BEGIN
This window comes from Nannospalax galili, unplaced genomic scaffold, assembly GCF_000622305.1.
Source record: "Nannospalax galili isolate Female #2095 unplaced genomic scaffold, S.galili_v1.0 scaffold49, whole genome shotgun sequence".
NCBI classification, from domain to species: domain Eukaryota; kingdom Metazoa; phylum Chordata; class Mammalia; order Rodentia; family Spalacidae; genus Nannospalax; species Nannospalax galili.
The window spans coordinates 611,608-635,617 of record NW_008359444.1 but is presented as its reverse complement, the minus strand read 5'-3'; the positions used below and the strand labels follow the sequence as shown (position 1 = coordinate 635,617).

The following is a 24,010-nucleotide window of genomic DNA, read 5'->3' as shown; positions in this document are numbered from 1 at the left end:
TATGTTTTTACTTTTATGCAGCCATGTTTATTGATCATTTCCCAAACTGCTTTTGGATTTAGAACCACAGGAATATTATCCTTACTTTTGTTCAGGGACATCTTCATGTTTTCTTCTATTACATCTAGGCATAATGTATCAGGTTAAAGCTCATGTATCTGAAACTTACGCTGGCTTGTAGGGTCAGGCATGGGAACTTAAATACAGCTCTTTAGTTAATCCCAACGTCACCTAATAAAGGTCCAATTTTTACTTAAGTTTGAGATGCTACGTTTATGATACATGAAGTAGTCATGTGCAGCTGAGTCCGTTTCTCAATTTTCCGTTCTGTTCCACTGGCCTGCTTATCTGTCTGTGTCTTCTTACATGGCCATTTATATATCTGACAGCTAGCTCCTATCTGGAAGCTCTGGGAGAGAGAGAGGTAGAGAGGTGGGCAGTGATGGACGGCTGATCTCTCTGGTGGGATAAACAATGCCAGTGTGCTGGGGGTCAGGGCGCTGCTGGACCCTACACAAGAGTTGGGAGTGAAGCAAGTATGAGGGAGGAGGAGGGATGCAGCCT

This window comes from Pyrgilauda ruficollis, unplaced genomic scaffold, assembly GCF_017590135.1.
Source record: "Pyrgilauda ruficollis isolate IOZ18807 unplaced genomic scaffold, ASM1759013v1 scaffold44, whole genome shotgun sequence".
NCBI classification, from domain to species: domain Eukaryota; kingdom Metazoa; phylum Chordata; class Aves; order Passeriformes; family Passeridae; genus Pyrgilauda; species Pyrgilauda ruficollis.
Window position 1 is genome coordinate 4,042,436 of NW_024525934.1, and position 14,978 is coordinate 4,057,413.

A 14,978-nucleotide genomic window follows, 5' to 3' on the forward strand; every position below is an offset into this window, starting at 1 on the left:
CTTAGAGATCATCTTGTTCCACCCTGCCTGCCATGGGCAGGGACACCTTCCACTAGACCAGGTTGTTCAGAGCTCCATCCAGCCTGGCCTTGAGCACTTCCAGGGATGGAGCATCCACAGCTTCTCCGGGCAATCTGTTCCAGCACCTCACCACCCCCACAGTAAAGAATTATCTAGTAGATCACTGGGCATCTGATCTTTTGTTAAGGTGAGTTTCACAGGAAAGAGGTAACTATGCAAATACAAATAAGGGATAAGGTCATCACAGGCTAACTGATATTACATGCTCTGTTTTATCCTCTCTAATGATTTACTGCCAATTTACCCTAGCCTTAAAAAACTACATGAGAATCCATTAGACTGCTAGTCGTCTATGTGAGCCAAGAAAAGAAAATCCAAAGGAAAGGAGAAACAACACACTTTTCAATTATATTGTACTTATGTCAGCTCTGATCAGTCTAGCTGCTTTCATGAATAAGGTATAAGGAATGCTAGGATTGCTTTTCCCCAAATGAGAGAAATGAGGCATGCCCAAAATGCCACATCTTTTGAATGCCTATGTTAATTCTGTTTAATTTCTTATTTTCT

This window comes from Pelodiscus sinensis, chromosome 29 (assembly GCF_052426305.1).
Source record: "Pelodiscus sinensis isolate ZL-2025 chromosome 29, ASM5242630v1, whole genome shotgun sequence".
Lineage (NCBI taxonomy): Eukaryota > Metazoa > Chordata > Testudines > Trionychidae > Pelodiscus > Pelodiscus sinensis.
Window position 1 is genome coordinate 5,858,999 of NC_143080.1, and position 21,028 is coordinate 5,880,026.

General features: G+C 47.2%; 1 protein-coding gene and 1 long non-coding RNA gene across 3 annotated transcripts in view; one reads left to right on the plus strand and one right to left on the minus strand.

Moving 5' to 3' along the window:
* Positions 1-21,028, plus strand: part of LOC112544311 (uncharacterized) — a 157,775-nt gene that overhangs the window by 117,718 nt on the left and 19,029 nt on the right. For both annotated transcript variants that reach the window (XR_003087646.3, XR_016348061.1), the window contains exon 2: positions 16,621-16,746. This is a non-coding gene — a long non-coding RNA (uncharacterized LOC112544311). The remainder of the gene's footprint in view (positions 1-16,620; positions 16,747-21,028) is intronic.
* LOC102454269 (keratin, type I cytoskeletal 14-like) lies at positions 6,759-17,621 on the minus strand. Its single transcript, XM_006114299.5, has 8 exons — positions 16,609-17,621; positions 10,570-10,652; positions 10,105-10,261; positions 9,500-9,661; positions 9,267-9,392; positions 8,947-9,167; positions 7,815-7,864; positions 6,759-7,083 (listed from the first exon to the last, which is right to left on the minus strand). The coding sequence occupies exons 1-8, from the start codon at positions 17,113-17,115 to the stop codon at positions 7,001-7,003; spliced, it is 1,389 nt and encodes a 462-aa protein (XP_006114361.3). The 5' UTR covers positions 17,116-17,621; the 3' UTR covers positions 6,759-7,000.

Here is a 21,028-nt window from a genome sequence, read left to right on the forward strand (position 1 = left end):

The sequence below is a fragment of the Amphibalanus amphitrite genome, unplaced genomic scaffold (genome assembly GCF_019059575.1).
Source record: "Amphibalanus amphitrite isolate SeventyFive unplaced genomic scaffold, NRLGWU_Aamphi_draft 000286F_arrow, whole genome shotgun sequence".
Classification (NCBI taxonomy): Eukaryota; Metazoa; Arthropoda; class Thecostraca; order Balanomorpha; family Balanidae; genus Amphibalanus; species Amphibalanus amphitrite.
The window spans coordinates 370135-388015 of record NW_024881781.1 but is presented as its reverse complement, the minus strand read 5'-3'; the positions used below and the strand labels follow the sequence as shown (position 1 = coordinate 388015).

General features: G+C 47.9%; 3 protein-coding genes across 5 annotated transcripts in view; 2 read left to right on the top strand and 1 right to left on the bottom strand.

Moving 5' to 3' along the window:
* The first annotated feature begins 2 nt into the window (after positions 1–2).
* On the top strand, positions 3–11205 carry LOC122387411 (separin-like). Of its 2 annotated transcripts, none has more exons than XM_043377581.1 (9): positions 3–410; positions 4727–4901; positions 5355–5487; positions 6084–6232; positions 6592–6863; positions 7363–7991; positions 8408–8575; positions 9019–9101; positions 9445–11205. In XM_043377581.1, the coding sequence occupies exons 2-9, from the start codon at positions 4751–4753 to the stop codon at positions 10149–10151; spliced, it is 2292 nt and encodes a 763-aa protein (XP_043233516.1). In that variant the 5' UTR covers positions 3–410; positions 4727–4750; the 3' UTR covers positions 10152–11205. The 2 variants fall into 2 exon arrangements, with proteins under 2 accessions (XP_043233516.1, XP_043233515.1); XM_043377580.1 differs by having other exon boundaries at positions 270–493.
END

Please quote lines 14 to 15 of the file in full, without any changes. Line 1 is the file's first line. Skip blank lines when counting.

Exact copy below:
Source record: "Pelodiscus sinensis isolate ZL-2025 chromosome 29, ASM5242630v1, whole genome shotgun sequence".
Lineage (NCBI taxonomy): Eukaryota > Metazoa > Chordata > Testudines > Trionychidae > Pelodiscus > Pelodiscus sinensis.